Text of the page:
It’s nearing the end of December. The free agent market has mostly passed by, with the Minnesota Twins staying mostly quiet while teams across baseball are spending more than ever before. It’s incredibly frustrating.
It does leave a Twins fan to wonder: Are Twins fans cursed in MLB spending purgatory as we watch major market teams like New York and Los Angeles continually sign away top-level talent such as Carlos Correa? Or are the Twins just a thrifty-spending MLB team, content to try to field a competitive, but never championship-level, team? What’s the real story here?
Do the Minnesota Twins have an underspending problem or does the MLB have an overspending problem?
The competitive balance tax (also known as the luxury tax), was supposed to keep MLB teams from overspending on payroll, but thus far, it hasn’t worked. We’ve seen the major-market teams willingly blow by the payroll mark and incur the penalty for the sake of fielding a World Series-caliber team. It’s working pretty well too.
Spending big on your payroll doesn’t assure a World Series title, but a certain level of spending can definitely get you a better seat at the table. Four out of the five teams spending over the luxury tax made the playoffs in 2022.
I don’t think it’s unfair to say the CBT favors big market teams, putting small and mid-market teams behind the 8-ball as those major market annual revenues push around $500 million vs the $250 million of mid-market teams.
Some teams seem content to underspend on payroll to keep a healthy bottom line, but a poor winning percentage all the same. While that’s not the case for the Twins, they perennially place themselves around the league average, floating from 14-22 in yearly payroll numbers.
The Minnesota Twins are currently the 18th-most valuable franchise in MLB, so their spending makes sense, but the results have been just as average. The team has won eight American League Central Division titles and made the playoffs as a Wild Card once since 2002, but we can’t overlook that the team hasn’t won a playoff game since 2004.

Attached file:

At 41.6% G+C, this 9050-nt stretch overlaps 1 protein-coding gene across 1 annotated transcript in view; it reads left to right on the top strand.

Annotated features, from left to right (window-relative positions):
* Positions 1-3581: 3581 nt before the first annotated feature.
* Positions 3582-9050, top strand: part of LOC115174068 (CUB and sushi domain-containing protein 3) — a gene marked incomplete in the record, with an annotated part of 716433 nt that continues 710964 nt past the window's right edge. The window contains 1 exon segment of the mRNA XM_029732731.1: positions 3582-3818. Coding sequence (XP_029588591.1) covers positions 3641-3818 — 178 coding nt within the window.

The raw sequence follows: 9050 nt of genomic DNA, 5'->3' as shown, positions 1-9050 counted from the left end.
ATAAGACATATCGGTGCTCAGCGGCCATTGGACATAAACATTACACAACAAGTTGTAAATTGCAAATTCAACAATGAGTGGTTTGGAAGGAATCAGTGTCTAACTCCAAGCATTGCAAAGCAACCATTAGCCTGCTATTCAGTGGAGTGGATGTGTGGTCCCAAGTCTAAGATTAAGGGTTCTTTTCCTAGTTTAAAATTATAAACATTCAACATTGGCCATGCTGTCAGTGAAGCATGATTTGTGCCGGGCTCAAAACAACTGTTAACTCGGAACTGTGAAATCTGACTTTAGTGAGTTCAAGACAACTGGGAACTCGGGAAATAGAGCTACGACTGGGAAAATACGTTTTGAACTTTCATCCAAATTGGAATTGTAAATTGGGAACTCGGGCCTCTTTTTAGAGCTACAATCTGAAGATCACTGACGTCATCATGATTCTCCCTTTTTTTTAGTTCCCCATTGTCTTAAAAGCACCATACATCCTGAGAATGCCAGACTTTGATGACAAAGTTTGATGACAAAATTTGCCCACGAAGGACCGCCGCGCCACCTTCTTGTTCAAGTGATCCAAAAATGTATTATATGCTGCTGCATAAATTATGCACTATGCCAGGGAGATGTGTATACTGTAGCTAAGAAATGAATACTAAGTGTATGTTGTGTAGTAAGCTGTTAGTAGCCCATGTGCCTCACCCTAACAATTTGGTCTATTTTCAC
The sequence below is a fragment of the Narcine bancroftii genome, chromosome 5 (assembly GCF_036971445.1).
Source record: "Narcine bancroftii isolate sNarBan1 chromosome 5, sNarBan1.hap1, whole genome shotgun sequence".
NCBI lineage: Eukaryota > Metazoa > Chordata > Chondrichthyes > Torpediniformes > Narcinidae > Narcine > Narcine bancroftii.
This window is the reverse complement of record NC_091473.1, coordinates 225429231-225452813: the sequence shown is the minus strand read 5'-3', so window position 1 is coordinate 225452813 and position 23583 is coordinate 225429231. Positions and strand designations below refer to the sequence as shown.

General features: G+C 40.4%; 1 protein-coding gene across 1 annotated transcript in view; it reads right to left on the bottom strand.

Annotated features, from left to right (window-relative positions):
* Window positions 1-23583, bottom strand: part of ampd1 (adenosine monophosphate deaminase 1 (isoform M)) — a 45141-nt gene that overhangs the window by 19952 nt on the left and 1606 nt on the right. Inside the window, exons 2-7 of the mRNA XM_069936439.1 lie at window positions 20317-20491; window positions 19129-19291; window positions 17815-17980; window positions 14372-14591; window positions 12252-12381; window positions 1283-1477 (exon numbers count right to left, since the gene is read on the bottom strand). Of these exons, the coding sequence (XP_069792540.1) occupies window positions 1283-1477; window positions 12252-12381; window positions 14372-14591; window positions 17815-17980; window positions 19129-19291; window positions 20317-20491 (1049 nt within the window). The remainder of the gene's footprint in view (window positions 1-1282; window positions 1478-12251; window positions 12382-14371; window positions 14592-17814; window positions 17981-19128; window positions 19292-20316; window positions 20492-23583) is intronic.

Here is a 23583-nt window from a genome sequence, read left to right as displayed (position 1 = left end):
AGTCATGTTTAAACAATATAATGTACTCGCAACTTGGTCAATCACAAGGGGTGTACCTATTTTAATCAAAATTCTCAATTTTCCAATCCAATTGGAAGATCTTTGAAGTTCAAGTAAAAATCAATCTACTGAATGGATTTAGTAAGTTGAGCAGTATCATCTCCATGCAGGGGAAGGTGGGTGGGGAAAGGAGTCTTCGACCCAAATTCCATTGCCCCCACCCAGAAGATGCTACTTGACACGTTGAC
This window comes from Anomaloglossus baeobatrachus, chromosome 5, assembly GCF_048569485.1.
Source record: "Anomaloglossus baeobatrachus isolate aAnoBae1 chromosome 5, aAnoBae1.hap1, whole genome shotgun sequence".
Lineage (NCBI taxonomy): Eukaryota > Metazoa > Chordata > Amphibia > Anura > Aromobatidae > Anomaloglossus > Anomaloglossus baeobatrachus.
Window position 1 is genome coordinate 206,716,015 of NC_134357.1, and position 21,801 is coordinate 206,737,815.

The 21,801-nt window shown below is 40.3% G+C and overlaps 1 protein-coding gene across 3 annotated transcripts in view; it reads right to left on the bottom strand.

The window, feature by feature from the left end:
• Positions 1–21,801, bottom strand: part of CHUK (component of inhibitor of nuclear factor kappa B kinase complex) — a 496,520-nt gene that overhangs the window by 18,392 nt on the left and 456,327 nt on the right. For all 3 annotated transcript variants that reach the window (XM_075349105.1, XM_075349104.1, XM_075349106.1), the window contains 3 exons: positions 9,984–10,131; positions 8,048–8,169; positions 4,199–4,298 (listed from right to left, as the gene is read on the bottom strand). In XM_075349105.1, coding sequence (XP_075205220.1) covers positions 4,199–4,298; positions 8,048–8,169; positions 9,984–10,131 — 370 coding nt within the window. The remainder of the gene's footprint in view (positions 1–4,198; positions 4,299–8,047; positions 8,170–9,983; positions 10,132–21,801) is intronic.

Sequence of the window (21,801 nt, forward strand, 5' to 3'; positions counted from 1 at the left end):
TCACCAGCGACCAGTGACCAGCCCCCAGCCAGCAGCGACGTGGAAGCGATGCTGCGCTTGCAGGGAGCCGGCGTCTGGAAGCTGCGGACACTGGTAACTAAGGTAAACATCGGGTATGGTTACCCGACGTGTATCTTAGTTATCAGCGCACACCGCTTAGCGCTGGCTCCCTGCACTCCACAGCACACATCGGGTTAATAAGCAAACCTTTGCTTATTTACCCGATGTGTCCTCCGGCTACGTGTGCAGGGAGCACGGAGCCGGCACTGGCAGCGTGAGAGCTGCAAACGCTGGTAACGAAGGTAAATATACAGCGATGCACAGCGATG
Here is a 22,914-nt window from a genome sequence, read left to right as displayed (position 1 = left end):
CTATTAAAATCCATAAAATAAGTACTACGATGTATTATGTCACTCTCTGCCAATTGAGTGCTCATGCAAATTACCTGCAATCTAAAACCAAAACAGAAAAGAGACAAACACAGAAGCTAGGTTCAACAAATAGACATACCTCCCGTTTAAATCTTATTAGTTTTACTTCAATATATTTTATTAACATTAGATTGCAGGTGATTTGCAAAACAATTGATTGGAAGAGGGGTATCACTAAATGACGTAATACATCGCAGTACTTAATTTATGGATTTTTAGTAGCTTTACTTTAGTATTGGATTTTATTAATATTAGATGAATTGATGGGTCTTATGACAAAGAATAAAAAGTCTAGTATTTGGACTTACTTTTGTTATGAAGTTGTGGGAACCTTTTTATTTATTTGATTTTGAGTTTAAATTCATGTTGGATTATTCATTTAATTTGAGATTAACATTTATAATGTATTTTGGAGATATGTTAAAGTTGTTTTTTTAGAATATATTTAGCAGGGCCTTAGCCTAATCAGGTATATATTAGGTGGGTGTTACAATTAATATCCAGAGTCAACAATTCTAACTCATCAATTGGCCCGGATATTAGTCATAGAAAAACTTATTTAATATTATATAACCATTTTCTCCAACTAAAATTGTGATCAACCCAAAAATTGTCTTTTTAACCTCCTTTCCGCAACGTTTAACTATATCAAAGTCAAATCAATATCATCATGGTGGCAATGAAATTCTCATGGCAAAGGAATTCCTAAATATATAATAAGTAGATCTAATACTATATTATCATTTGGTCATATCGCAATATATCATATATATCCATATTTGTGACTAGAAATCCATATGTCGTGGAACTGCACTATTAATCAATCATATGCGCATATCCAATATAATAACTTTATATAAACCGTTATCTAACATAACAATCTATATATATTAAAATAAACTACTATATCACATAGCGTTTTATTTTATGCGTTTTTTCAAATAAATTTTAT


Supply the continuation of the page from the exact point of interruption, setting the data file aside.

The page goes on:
It also can’t go without mentioning the team did show an operating profit of $10 million last year in revenue and have shown a consistent profit annually (with the COVID year excluded). It’s clear that business operations of the Twins have been successful but the amount of money a professional sports team should pocket or spend on winning is quite debatable.
It’s unrealistic for the Twins to be among the Top 5 spenders in the league, but it’s very realistic to think a roster could be assembled that could push the Twins into a legitimate contender once every 5-7 years. Spending should be a part of that.
A new Target Field ballpark in 2010 brought promises of increased spending, but they haven’t come to fruition and apathy may be starting to set in. Average attendance was down for 2022 to an all-time low at Target Field, putting aside the COVID season. So once again, the question is: do the Twins have a spending problem or does the MLB have a spending problem?
The unfortunate and hard answer is yes, to both. MLB could certainly competitively balance itself with a salary cap similar to the NHL or NFL. Studies have shown they are more effective at balancing competitiveness, and while MLB players feel it would stunt top end salaries, MLB contends teams just aren’t spending up to their abilities. The MLB may have a point.
Setting an annual salary floor in which teams must meet makes sense and could level the playing field significantly. If competitive balance is the goal, this writer feels changes must be made by all, not just by a few teams.
Until that happens, the Minnesota Twins brass will likely continue to be content in spending in the middle, leaving us Twins fans spinning in ever-frustrating MLB purgatory, holding on to hope. Instead, the Twins once again are looking for ways to flounder and move mid-level talent for a chip and a chance at chair at the MLB playoff table